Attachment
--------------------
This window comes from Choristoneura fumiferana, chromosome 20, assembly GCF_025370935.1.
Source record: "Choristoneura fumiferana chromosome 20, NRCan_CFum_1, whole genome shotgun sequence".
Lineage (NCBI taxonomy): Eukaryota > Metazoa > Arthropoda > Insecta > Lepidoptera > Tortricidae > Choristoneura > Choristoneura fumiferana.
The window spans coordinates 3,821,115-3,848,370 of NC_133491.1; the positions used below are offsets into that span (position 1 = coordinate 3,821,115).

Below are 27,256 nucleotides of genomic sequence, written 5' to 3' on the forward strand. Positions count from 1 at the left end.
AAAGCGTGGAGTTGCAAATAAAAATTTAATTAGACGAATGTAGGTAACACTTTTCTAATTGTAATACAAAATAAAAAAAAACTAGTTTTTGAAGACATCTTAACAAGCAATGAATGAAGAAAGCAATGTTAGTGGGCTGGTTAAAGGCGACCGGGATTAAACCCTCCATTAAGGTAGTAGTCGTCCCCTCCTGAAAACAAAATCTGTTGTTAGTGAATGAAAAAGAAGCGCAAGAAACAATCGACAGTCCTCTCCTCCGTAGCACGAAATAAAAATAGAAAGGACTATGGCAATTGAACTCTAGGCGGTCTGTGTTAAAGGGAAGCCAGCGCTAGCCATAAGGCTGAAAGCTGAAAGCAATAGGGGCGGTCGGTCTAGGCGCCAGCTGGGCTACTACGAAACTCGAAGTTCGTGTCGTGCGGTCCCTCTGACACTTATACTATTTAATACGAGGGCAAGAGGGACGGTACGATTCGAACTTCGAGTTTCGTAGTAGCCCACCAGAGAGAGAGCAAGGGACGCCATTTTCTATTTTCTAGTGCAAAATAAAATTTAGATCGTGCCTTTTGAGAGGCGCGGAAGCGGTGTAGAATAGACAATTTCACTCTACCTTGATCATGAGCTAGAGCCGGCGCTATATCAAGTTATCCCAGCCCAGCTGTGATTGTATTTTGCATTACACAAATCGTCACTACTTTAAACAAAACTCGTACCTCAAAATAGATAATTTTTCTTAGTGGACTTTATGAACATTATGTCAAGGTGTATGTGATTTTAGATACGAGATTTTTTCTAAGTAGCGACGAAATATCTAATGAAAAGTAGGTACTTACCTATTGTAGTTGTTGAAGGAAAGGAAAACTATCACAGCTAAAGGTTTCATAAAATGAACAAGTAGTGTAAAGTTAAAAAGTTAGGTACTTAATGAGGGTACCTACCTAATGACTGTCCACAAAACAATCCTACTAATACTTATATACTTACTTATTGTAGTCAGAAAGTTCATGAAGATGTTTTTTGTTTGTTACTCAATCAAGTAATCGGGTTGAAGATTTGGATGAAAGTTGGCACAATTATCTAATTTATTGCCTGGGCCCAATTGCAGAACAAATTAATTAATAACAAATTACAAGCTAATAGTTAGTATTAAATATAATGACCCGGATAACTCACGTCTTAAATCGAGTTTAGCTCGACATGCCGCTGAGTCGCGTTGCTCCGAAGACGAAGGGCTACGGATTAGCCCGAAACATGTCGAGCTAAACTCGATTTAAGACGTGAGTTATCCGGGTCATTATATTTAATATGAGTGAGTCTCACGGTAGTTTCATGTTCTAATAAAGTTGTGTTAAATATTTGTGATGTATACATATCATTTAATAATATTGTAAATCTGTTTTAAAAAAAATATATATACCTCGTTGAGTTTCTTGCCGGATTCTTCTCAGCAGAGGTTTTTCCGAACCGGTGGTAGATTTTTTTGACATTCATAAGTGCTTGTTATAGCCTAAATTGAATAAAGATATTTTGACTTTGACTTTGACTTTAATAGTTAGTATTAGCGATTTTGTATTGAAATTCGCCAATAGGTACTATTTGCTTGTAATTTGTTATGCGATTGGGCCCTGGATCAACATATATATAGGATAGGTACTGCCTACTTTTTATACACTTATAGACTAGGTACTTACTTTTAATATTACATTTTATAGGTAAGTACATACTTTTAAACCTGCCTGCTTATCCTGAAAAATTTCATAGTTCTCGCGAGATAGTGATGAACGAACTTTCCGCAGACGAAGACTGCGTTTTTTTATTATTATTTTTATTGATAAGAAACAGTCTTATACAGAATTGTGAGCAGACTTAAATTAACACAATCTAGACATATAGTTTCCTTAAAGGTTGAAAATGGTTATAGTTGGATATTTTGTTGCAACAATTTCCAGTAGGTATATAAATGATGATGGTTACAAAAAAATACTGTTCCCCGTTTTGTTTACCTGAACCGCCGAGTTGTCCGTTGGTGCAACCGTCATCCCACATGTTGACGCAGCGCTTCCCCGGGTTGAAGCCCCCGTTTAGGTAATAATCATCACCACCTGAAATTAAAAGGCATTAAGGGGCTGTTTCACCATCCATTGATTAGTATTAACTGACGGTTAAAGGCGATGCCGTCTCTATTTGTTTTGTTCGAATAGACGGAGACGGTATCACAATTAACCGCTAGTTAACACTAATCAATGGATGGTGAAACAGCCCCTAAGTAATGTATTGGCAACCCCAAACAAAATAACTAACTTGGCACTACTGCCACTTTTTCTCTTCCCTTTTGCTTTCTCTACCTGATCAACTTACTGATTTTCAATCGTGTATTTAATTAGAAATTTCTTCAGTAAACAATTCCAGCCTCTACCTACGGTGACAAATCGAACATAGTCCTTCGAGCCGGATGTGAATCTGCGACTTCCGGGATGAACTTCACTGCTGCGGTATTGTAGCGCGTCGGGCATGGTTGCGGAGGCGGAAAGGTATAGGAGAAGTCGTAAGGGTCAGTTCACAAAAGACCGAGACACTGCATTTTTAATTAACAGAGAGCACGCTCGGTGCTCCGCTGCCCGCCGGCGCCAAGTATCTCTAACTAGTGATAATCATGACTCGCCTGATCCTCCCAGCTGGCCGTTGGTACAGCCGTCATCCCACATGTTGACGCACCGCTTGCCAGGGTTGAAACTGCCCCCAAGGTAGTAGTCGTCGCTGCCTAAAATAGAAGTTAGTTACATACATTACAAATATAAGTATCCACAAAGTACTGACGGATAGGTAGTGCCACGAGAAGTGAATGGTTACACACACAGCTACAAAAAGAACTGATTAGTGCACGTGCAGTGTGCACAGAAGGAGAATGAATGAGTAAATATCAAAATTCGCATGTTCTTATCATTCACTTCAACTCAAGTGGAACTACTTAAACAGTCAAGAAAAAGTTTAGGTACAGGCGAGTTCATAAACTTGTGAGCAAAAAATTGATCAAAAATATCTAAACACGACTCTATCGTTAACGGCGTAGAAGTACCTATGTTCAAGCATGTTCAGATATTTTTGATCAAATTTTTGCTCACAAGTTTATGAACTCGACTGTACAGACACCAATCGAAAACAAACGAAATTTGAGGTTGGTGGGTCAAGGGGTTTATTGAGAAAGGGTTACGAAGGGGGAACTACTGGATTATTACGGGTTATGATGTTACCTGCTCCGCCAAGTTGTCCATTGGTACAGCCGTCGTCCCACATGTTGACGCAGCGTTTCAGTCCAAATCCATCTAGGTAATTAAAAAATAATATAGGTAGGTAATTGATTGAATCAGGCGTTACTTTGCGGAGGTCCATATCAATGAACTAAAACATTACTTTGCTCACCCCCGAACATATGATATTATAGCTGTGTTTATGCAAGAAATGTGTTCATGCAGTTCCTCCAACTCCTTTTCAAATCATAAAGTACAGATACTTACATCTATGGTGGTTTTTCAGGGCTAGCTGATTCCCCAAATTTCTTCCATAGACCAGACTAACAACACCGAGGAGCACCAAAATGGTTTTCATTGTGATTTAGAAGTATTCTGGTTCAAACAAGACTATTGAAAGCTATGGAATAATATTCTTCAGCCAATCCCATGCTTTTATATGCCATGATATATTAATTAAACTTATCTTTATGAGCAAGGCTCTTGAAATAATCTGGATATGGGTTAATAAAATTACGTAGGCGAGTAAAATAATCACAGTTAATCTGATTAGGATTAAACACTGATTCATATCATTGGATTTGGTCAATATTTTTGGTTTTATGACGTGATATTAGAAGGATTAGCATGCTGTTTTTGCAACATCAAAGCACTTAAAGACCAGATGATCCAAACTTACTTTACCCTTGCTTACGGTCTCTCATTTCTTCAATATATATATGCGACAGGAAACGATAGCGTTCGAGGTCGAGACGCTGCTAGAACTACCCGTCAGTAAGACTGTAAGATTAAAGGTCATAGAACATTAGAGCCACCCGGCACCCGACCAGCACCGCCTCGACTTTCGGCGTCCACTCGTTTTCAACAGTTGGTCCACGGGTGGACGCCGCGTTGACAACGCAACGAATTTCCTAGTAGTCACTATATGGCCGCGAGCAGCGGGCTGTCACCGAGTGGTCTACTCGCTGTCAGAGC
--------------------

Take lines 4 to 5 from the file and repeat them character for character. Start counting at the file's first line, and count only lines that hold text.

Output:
The window spans coordinates 3,821,115-3,848,370 of NC_133491.1; the positions used below are offsets into that span (position 1 = coordinate 3,821,115).

Below are 27,256 nucleotides of genomic sequence, written 5' to 3' on the forward strand. Positions count from 1 at the left end.